I want to write but I don’t know what to write about. I don’t seem to have any ideas, any good ideas and certainly not enough ideas. Writers don’t seem to like being asked where they get their ideas from. Where DO they get their ideas from?
The answer is that they get them from anywhere and everywhere but that’s not very useful when you are just starting out. After all an idea is only a germ. Once you have netted it you still have to do something with it for it to grow legs and go somewhere.
The sources of ideas that follow are likely to work more easily for short stories than novels but they are useful starting points and may provoke further ideas. There are too many for a single post, so I will post some more ideas tomorrow and then next week we can start with something fresh; ways of using our own experience and of expanding and developing our ideas into story.
Try Some, or All of These:
Read – Long ago when I was told a writer needs to read, I took that on board like a rule I didn’t truly understand. Now I know that reading gives you ideas. Surprisingly often, something you read will lead to a thought that will produce a completely unrelated idea – but record it quickly, before it slips away.
Look to books – for variations on themes. This works for novels and short stories. Jane Smiley’s One Thousand Acres was a reworking of King Lear. Turn bible stories into contemporary fiction. Use people’s experience’s in histories and biographies and invent around them. If something intrigues you about someone else, use your curiosity and lack of information to invent a story.
Use headlines or newspaper and magazine articles – Look out for striking images, snippets of dialogue and unusual situations in an article. Better still, combine two articles, the one about a man who rescues a falcon with the one about the man who went out climbing in bad weather. Week end supplements are often rich in ideas and I find I can engage emotionally with the more creative approach to feature writing in these.There is often plenty of interesting detail and some clue as to the motivations behind a person’s actions to provide the bones of a story. (You can use these for poems, too). You might be fascinated by a introverted artist who lived in Rome in the 1940‘s whose relationship with a woman caused him to burn all his paintings. You can change the facts and write about an extroverted sculptor on the Isle of Man whose meeting with someone causes him to gives his art away.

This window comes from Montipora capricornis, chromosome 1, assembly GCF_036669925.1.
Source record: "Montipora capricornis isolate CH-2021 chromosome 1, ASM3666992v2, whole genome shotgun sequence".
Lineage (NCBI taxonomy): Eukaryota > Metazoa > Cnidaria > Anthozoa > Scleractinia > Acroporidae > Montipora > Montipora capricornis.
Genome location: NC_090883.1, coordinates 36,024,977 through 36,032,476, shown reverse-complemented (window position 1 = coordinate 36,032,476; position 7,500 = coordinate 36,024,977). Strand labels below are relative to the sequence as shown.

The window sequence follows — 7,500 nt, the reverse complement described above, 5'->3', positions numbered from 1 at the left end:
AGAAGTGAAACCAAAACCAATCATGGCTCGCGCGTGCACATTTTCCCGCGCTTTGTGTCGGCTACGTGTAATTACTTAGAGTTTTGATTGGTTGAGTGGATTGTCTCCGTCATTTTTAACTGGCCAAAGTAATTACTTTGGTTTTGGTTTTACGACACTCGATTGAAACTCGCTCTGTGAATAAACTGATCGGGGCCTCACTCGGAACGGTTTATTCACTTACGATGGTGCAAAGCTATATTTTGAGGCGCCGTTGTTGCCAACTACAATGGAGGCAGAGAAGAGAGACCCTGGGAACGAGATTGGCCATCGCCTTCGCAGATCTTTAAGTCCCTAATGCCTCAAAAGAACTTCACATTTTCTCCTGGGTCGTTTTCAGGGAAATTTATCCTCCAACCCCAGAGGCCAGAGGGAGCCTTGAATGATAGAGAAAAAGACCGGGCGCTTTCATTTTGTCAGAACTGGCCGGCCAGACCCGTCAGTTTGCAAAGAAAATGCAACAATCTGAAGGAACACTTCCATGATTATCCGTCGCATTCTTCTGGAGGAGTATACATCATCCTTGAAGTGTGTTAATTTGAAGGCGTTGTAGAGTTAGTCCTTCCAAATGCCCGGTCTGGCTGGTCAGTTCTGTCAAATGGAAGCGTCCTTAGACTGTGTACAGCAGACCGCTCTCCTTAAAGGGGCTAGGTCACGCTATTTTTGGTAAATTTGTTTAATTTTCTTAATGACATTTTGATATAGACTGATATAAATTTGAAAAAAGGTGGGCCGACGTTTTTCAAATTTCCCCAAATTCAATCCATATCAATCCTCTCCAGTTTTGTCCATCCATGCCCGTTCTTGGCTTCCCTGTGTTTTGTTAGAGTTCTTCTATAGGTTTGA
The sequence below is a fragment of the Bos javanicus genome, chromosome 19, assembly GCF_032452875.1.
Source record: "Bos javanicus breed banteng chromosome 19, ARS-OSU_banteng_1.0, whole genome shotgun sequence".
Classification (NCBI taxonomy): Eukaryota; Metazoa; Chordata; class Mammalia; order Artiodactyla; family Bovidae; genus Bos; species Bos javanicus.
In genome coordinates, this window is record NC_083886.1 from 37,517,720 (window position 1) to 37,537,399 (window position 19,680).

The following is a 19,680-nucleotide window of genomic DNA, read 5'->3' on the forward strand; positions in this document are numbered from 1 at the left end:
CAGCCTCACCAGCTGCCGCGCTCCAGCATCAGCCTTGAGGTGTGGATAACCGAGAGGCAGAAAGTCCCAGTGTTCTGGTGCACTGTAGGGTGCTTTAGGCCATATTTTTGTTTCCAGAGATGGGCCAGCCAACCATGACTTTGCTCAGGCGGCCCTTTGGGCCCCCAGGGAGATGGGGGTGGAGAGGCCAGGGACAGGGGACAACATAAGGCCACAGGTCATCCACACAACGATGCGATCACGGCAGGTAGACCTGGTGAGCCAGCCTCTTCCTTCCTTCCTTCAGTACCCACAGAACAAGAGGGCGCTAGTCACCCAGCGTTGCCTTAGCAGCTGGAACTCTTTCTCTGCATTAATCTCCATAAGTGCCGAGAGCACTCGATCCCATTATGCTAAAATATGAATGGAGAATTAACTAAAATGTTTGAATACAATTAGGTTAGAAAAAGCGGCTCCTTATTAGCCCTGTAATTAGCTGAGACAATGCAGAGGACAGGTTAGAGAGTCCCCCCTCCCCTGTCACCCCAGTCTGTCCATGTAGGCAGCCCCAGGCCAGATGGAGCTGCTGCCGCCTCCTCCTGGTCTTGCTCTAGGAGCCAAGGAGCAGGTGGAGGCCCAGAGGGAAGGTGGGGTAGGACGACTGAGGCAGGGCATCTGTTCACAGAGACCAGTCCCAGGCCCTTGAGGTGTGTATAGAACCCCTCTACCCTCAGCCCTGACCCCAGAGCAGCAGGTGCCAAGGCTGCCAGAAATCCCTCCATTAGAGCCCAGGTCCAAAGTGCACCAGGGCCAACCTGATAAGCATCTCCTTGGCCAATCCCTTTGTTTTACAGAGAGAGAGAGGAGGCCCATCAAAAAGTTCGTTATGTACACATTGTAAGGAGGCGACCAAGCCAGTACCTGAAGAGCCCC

Listen out for news items on the radio, too.
Make New Lists – Naomi Epel in ‘The Observation Deck’ suggests that it is useful to set yourself the challenge of generating a specific number of ideas. For example 25 conflicts, 18 character motivations etc. It is important to go for quantity, so you have plenty of ideas to choose from. You can judge them later.
Explore associations with place – landscape and atmosphere. Your story doesn’t exist in a vacuum. What can living on Dartmoor or close to the sea offer your characters.
Explore emotion – I know a lot of writers start with place or character. I do tend to start with character but also with emotion. I always want to know, how would that feel? What would it feel like if your father left home when you were four?
Explore character – There is an exercise in The Fiction Writers Workshop by Josip Novakovich where he suggests going into one restaurant and noting how a lone person behaves and then, in another restaurant, note the way a couple relate to each other. And then how a waiter behaves towards his customers. I think it would be interesting to bring these people together in a single story. Try and hear a characters unique voice in your head, whether it is someone from history, the old woman next door or a homeless person you have never met. Choose someone with a striking character trait. Lots of ideas can come from character, which we will look at in due course.
Next post tomorrow: ‘More Lightbulb Moments’: Getting Ideas Part 2 – Are there any other ways to get ideas for stories?